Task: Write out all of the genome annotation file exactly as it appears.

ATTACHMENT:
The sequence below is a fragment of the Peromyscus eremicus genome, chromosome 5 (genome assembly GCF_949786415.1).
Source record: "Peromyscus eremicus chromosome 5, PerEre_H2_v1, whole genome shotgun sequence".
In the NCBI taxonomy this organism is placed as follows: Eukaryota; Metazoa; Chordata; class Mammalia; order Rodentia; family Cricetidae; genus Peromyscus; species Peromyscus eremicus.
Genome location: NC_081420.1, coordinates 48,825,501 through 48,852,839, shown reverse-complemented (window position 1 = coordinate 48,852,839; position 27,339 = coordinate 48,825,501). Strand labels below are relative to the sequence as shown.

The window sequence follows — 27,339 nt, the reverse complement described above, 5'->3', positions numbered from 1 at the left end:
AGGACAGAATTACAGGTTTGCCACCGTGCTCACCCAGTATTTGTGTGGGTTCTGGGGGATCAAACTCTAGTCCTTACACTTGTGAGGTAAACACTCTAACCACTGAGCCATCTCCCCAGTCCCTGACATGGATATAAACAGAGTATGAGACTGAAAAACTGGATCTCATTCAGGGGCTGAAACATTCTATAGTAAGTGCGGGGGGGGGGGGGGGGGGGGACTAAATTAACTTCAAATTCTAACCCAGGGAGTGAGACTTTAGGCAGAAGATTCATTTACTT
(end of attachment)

The sequence below is a fragment of the Peromyscus eremicus genome, chromosome 5 (genome assembly GCF_949786415.1).
Source record: "Peromyscus eremicus chromosome 5, PerEre_H2_v1, whole genome shotgun sequence".
In the NCBI taxonomy this organism is placed as follows: Eukaryota; Metazoa; Chordata; class Mammalia; order Rodentia; family Cricetidae; genus Peromyscus; species Peromyscus eremicus.
Genome location: NC_081420.1, coordinates 48,825,501 through 48,852,839, shown reverse-complemented (window position 1 = coordinate 48,852,839; position 27,339 = coordinate 48,825,501). Strand labels below are relative to the sequence as shown.

The window sequence follows — 27,339 nt, the reverse complement described above, 5'->3', positions numbered from 1 at the left end:
AGGACAGAATTACAGGTTTGCCACCGTGCTCACCCAGTATTTGTGTGGGTTCTGGGGGATCAAACTCTAGTCCTTACACTTGTGAGGTAAACACTCTAACCACTGAGCCATCTCCCCAGTCCCTGACATGGATATAAACAGAGTATGAGACTGAAAAACTGGATCTCATTCAGGGGCTGAAACATTCTATAGTAAGTGCGGGGGGGGGGGGGGGGGGGGACTAAATTAACTTCAAATTCTAACCCAGGGAGTGAGACTTTAGGCAGAAGATTCATTTACTT